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A Cancer Survivor’s Wellness Plan

June 20, 2014

Cancer can be life-changing. It can affect your goals, change your attitude, shape your behavior and even transform your outlook on life. As a cancer survivor, you’ll face a lot of changes in your daily routine—from the big to the small. Some may be easier than others, but sometimes, the most difficult changes can be the most important.

After cancer treatment, many survivors look to find ways to reduce the chance of their cancer coming back. This is the perfect time to take a good look at how you take care of yourself. The way you eat, the stress in your life and other poor lifestyle habits can put you at risk for recurrence. Making key lifestyle changes—no matter how difficult—is an important step to start living a healthier life.

There are several steps you can take to not only live healthier as a survivor, but reduce the chance of your cancer coming back as well. Here are some tips to get you started:

Eat Well After Cancer Treatment

If you didn’t practice healthy eating habits before your cancer diagnosis, now is a great time to make the change. Research has shown that a healthy, balanced diet may help reduce the risk of cancer and cancer recurrence. Try following these helpful tips to get you started on the path to eating well:
  • Eat a plant-based diet and try to limit the amount of red meat you eat
  • Incorporate five to nine servings of fruits and vegetables into your diet daily
  • Include more beans, legumes and whole grains in your diet
  • Choose foods that are low in fat and low in salt
  • Maintain a healthy weight
Before starting your new diet, it’s always a good idea to talk with your doctor or a nutritionist first. They can help you tailor your diet to account for special dietary needs or restrictions that you have.

To learn more about eating well after cancer treatment, take a look at these from our very own Registered Dietitian Dawn Napoli.

Exercise, Exercise, Exercise

Exercising and staying active is one of the most important things you can do to stay healthy after cancer treatment. In fact, many studies have found that staying active after cancer can help lower the risk of recurrence and lead to longer survival.

Moderate exercise, such as walking, biking or swimming, for 30 minutes a day can have a huge impact on your health—and not just your physical health. It can help your emotional health as well by reducing anxiety and depression, improving your mood, boosting self-esteem and reducing fatigue, nausea, pain and diarrhea.

After cancer treatment, it is important to start an exercise program slowly and increase activity over time, working with your doctor or a physical therapist along the way. If you need to stay in bed during your recovery, even small activities like stretching or moving your arms and legs can help you relieve muscle tension, stay flexible and feel better overall.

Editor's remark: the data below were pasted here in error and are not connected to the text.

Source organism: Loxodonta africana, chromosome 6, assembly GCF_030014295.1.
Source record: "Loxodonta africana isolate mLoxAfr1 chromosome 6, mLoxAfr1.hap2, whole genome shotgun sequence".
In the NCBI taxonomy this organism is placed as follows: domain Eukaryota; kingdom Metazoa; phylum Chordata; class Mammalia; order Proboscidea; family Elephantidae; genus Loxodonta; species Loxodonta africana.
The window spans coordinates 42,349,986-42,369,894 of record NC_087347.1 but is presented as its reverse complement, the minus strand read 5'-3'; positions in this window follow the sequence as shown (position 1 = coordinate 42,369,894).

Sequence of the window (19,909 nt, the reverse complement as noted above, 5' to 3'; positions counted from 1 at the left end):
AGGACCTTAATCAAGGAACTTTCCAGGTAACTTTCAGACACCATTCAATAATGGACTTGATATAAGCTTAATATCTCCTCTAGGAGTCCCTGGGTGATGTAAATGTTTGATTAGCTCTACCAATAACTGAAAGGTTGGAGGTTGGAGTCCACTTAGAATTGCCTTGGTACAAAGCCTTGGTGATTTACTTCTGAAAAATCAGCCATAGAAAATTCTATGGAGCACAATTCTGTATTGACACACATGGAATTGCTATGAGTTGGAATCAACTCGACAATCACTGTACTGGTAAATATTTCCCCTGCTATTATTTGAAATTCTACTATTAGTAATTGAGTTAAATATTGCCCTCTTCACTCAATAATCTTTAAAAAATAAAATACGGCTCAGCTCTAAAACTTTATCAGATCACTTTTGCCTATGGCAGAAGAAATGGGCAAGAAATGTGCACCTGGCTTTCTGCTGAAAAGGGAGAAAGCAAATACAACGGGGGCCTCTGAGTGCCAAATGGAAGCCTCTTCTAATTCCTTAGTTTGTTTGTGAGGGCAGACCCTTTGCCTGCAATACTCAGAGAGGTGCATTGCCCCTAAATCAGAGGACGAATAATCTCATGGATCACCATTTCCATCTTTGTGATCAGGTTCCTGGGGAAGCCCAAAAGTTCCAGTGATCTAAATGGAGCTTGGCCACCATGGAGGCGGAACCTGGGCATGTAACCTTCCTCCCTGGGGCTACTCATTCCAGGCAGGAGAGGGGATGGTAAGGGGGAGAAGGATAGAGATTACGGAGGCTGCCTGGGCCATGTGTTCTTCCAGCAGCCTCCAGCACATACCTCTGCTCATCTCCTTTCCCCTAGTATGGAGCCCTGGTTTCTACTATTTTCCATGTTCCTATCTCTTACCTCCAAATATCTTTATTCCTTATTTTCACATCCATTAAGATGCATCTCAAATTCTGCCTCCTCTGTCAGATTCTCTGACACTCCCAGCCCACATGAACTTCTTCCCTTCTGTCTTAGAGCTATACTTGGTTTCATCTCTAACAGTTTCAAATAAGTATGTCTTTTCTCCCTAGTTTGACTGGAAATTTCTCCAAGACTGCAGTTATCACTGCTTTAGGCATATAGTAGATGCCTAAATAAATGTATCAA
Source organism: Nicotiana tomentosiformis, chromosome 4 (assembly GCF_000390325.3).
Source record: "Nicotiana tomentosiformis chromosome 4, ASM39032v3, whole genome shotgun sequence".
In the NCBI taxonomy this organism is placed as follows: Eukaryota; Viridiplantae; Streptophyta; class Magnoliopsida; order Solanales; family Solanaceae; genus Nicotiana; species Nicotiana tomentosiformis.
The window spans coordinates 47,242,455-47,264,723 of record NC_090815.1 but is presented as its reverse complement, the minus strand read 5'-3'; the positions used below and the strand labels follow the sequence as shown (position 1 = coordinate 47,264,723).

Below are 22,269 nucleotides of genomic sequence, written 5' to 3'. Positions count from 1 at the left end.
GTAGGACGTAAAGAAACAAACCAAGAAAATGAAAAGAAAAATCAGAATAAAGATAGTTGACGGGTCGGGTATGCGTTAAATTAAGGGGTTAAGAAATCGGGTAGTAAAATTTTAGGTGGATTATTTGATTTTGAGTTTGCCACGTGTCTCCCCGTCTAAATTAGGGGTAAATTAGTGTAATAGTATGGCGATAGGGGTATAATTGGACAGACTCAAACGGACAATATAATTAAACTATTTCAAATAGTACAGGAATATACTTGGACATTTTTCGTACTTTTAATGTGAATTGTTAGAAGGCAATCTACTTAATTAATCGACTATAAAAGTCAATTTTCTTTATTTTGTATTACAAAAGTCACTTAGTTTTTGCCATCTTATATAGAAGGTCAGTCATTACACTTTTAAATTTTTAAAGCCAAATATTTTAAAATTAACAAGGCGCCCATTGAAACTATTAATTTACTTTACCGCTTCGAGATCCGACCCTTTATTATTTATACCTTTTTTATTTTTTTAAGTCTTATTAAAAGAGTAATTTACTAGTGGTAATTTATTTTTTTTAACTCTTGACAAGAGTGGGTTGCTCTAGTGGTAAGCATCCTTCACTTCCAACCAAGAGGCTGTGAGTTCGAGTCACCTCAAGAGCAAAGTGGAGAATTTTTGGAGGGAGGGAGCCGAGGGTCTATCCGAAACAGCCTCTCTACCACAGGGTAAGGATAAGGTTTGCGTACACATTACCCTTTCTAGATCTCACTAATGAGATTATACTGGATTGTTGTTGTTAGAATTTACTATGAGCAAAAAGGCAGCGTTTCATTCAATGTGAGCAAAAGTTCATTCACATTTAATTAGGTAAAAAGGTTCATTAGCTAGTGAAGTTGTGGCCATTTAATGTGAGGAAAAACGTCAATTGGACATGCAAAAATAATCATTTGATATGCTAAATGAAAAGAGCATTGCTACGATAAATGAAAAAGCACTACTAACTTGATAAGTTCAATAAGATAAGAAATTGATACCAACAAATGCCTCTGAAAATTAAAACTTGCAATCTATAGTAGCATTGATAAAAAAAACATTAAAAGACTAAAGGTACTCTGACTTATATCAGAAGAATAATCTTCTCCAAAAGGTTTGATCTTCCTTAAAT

Kick Smoking to the Curb

Quitting smoking is the most important thing you can do to stay healthy after cancer. In fact, research has shown that smoking can increase the chance of cancer recurrence—and not just at the same site as your original diagnosis.

Smoking is a dangerous habit that should be avoided altogether. While it may not be easy to stop smoking, there are plenty of tools and programs available right in your community to help you quit. Be sure to talk with your doctor for tools and tips on quitting smoking.

Cut Back on Alcohol Consumption

Some research suggests that drinking alcohol may actually increase your risk of developing certain types of cancers. That’s why it is usually best to avoid alcohol altogether following cancer treatment. However, if you do choose to drink, it should only be in limited quantities. Try limiting to one drink per day for women and two drinks per day for men.

Talk With Your Doc

When you meet with your doctor post-cancer treatment, ask about creating a unique wellness plan that includes ways to take care of your physical, emotional, social and spiritual health. You should also talk with other members of your healthcare team, such as a social worker, clergy member, nurse or nutritionist, who can help support you on your path to wellness.

While you may feel a little nervous to talk with someone at first, know that your healthcare team is there to support you and set you up for success as a cancer survivor.

For more information about living well after cancer treatment, visit the American Institute for Cancer Research website.

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